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Killing the Ad-Based Web

๐ŸŒˆ Abstract

The article discusses the issues surrounding the ad-based model of the web and the potential impact of Apple's plans to introduce ad-blocking features in its Safari browser. It explores the concerns of newspaper publishers about the financial sustainability of journalism if such ad-blocking tools are implemented, as well as the author's perspective on the need for a better solution for web-based advertising and content monetization.

๐Ÿ™‹ Q&A

[01] Killing the Ad-Based Web

1. What are the key concerns of newspaper publishers regarding Apple's ad-blocking plans?

  • Newspaper publishers, represented by the News Media Association (NMA), have warned Apple that any move to impose an ad-blocking "web eraser" tool would put the financial sustainability of journalism at risk.
  • The publishers argue that professional journalism requires funding, and advertising is a key revenue stream for many publishers.
  • They claim that online platforms like web browsers and social networks are important routes for the public to access journalism and for publishers to monetize their content in the digital marketplace.

2. How has the author's experience with web-based advertising evolved over the years?

  • The author's websites, including OTB and Gone Hollywood, did well during the Internet boom when advertisers were eager to pay for premium ad space on niche websites.
  • However, the author observed the phenomenon of "ad blindness" where readers quickly learned to ignore the banner ads.
  • In response, advertisers made the ads increasingly intrusive, leading to an "arms race" that was frustrating for both advertisers and readers.
  • The author notes that as mobile device usage increased, ad-blocking tools became harder to deploy, leading to more frequent instances of being "hijacked" by unwanted ads.

3. What are the author's views on the future of web-based advertising and content monetization?

  • The author believes that the current state of web advertising is "incredibly inefficient for advertisers and beyond frustrating for site readers."
  • The author suggests that a subscription-based model or a "Spotify-like" bundled system could be a potential solution, allowing consumers access to a wide range of content at an affordable rate while providing a sustainable revenue stream for content providers.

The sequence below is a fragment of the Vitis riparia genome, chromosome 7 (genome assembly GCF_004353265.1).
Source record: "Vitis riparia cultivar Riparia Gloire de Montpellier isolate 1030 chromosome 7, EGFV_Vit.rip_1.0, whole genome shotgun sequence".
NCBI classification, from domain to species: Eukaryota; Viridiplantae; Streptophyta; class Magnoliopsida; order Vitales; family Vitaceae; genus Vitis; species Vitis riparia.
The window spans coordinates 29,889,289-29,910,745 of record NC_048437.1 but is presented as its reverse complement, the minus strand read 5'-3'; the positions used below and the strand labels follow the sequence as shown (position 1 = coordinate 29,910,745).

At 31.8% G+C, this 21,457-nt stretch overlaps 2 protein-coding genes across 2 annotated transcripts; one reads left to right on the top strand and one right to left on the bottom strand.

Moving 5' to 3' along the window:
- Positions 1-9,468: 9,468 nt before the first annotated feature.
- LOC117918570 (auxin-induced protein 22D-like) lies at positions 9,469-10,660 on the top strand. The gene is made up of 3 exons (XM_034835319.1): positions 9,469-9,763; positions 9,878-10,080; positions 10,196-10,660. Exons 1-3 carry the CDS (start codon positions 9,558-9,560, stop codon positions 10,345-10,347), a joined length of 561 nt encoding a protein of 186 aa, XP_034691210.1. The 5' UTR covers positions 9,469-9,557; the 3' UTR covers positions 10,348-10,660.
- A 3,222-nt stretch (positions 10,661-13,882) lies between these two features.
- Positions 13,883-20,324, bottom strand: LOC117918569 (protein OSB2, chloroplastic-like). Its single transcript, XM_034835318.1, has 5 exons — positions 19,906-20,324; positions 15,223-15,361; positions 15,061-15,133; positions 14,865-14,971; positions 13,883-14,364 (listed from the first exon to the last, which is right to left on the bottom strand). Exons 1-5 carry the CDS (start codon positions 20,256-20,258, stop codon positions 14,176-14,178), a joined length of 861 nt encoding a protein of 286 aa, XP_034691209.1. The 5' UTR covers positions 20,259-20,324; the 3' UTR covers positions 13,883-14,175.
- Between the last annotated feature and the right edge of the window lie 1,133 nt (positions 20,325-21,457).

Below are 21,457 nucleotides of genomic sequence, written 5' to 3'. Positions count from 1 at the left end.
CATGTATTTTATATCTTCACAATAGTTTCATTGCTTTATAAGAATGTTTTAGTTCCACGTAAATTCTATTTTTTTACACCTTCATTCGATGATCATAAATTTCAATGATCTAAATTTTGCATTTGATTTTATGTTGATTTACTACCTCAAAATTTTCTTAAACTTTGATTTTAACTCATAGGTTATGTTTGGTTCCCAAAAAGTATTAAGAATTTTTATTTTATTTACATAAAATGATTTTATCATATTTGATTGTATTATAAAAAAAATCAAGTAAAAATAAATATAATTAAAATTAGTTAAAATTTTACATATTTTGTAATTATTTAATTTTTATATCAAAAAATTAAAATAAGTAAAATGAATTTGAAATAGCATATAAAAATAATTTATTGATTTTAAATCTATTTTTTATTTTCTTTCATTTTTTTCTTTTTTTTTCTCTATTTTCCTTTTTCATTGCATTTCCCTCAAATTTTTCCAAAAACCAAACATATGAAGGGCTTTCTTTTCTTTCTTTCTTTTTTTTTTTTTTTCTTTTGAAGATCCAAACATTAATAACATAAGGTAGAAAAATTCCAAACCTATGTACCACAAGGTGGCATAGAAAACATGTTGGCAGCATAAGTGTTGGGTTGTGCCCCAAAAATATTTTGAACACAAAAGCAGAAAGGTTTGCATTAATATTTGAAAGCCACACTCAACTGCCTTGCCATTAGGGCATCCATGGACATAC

• The author acknowledges the challenges in implementing such a model, as getting consumers to pay for content they are used to accessing for free has proven difficult.

[02] Potential Solutions

1. What are the author's thoughts on subscription-based models for content monetization?

  • The author notes that few companies have been able to sustain a pure subscription-based model, particularly in the political commentary space, which has relied on a combination of subscriptions, advertising, and angel investors.
  • The author personally pays to subscribe to multiple news, politics, and sports websites, but even they often cancel subscriptions once the initial discounted rate expires.
  • The author suggests that most people are less motivated than them to maintain paid subscriptions, making it a challenging model for content providers.

2. What other potential models does the author propose for web-based content monetization?

  • The author envisions the possibility of a "tiered system" or "bundled" approach, similar to the old cable TV model, that would allow consumers access to a wide range of news, sports, tech, and other niche websites at an affordable rate.
  • This could take the form of a micropayment system where readers are charged a tiny amount for each site visit, or a mobile phone plan-like model where customers pay for a certain number of visits per month.
  • The author acknowledges that there are multiple potential models, but the key is finding a way to create a sustainable revenue stream for content providers while still being affordable for consumers.

3. How does the author view the potential impact of technologies like ad-blocking and microtransactions on the future of web-based content monetization?

  • The author is sympathetic to the concerns of publishers who rely on advertising revenue, but also supports Apple's move towards ad-blocking features as a way to improve the user experience.
  • The author is cautious about the potential pitfalls of microtransaction-based models, drawing parallels to the issues seen in the video game industry, where such systems have been used to extract as much money as possible from users.
  • The author suggests that a more balanced approach, such as a news tax/surcharge on internet service providers that is then distributed to content providers based on site visits, could be a potential solution that avoids the drawbacks of both pure advertising and microtransaction models.
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